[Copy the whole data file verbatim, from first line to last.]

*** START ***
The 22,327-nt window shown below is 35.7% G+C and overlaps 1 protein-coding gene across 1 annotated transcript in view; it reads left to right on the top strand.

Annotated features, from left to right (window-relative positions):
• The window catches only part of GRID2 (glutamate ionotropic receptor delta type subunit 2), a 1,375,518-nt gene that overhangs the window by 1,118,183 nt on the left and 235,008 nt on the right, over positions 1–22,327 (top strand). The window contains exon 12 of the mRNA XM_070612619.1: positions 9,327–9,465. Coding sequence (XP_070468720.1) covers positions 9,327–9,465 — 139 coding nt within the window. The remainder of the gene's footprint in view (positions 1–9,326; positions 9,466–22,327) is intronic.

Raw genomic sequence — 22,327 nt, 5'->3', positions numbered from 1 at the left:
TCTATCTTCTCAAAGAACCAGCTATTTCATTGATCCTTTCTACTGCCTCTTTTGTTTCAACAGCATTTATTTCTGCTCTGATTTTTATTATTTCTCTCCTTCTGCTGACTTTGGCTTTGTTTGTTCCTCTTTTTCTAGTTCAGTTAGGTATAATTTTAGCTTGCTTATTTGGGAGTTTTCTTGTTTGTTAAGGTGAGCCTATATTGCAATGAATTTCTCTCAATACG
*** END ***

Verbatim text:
The 22,327-nt window shown below is 35.7% G+C and overlaps 1 protein-coding gene across 1 annotated transcript in view; it reads left to right on the top strand.

Annotated features, from left to right (window-relative positions):
• The window catches only part of GRID2 (glutamate ionotropic receptor delta type subunit 2), a 1,375,518-nt gene that overhangs the window by 1,118,183 nt on the left and 235,008 nt on the right, over positions 1–22,327 (top strand). The window contains exon 12 of the mRNA XM_070612619.1: positions 9,327–9,465. Coding sequence (XP_070468720.1) covers positions 9,327–9,465 — 139 coding nt within the window. The remainder of the gene's footprint in view (positions 1–9,326; positions 9,466–22,327) is intronic.

Raw genomic sequence — 22,327 nt, 5'->3', positions numbered from 1 at the left:
TCTATCTTCTCAAAGAACCAGCTATTTCATTGATCCTTTCTACTGCCTCTTTTGTTTCAACAGCATTTATTTCTGCTCTGATTTTTATTATTTCTCTCCTTCTGCTGACTTTGGCTTTGTTTGTTCCTCTTTTTCTAGTTCAGTTAGGTATAATTTTAGCTTGCTTATTTGGGAGTTTTCTTGTTTGTTAAGGTGAGCCTATATTGCAATGAATTTCTCTCAATACG